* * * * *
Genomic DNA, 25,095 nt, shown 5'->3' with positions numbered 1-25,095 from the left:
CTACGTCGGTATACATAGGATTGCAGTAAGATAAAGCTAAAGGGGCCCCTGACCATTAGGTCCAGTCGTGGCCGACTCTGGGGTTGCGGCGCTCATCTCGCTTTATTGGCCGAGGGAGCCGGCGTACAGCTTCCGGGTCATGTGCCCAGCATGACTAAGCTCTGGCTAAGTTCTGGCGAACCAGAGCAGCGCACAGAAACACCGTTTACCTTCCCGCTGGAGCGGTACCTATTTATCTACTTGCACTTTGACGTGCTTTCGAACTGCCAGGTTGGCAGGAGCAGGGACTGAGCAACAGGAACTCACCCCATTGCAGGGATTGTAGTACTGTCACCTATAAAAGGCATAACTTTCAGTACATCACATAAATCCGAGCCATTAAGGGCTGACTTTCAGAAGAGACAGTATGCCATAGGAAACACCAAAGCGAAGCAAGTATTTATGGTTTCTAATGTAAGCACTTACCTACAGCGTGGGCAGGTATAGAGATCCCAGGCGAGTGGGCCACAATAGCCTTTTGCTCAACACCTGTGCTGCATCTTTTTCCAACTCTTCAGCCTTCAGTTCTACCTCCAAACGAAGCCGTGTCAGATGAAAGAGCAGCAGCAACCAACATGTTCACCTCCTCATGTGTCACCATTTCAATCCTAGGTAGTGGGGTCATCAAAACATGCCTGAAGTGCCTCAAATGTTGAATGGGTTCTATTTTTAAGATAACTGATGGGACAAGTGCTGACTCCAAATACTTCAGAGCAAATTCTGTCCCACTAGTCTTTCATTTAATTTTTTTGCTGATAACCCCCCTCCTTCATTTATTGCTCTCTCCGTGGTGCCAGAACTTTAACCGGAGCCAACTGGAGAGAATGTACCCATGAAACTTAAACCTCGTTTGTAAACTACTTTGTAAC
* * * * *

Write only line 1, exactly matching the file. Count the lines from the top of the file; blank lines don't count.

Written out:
Genomic DNA, 25,095 nt, shown 5'->3' with positions numbered 1-25,095 from the left: